Never one to shy away from the face of a challenge, Great British Chefs blogger Rosana McPhee from Hot & Chili didn't let the fact that she was in Brazil stop her from trying a Marcus Wareing recipe from our app. Let's see how she got on.
All photography by Rosana McPhee
Having purchased the Great British Chefs Feastive app I was looking forward to try some of the recipes straight away. However, my eminent holiday to Brazil was looming and as per usual I run out of time, so I thought I would try making Marcus Wareing's Pineapple upside-down cake, with spiced rum caramel in a tropical surrounding , see if I could get all ingredients or if I would have to adapt if I couldn’t find some of it. In the spirit of Great British Chefs, which aims to connect its chefs with food lovers around the world, I set off to get the ingredients in my local street market and supermarket in Sao Paulo.
I found most of the ingredients without difficulty. But obviously, life is never simple...
135 ml of glucose syrup – in Brazil is called Karo
175 g caster sugar
300 ml of cream
15g unsalted butter
Pineapple Upside-down cake:
150g butter, softened
150g of self-raising flour – in Brazil we don’t have this type of flour, so I used plain flour and added 1 tea spoon of baking powder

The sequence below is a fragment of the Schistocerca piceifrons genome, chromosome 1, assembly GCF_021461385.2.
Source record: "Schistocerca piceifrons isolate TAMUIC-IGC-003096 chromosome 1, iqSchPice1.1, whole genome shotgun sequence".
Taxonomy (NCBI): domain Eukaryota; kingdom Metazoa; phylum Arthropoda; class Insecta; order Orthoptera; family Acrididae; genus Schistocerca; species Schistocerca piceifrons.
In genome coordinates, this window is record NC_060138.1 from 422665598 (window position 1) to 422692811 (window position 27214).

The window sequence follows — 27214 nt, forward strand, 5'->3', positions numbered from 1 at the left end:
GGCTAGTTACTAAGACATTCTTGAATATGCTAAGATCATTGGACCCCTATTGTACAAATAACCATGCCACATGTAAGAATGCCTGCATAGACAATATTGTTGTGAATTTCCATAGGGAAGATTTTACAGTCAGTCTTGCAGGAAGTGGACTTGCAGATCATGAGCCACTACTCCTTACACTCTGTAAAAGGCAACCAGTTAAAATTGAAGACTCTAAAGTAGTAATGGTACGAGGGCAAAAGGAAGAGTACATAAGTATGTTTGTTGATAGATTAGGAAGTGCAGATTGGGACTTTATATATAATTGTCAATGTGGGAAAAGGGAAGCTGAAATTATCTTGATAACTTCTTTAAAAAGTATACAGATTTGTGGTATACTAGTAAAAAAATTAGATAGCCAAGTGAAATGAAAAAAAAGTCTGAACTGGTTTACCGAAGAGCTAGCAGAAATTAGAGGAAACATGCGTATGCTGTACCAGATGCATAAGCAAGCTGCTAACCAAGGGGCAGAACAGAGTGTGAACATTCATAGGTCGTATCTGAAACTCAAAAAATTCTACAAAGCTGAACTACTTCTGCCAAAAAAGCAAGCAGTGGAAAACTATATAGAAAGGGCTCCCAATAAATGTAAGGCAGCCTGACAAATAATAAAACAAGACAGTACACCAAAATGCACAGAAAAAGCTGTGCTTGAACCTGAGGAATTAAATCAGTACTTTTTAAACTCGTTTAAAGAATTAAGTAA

150g of caster sugar
1 pinch of salt
4 fresh pineapples cut to fit my ramekins
This recipe asks for fresh clotted cream, which comes from Devon and Cornwall – so not available in Brazil. I looked outside my window in a balmy 30C afternoon thinking how to get around it, so I got vanilla ice cream to accompany this cake. That was fitting with the present weather.
Heat the cream. Saturate the glucose syrup and sugar with a little water and put on high heat. Cook a dark caramel.
Keep simmering until fully emulsified and thick. Take it off the heat and whisk in the butter, salt and rum. Set aside.
To make the cake, heat the oven to 180C. Cream the butter and sugar till pale and fluffy. Slowly beat in the eggs and mix well. Fold in the flour and the salt.
Butter well the moulds; I used ramekins, put enough caramel into them to cover the base. Reserve the rest of the caramel. Put a pineapple ring in each mould.
Fill the rest of the moulds with the cake mixture and put into the oven to cook. When light brown, remove from the oven and let it cool. Carefully slide the cakes from their moulds.
Plate it and decorate with the rest of the caramel and a quenelle of cream or ice cream!
My presentation was far from perfect, but this time I quite liked the rustic look of it. My mother loved it. This cake is easy to make, the sponge is light and toffee/caramel pineapple was full of flavour and textures. In this case, the ice cream was a good substitute for the clotted cream. The instructions are uncomplicated if you have a bit of baking experience.
I love the suggestion of wine paring; to be able to effortlessly share the recipe and experience on social media or via email.
I'm looking forward to try more recipes soon. To buy the app, a great stocking filler for a foodie:
Blog post for Great British Chefs by Rosana McPhee Recipes from Marcus Wareing’s celebratory menu can be downloaded on Great British Chefs Feastive App.
What ingredients do you wish it was easier to buy in supermarkets or corner shops? What will you be baking as a dessert over Xmas? We’re discussing these questions over on Great British Chefs’ Facebook page.
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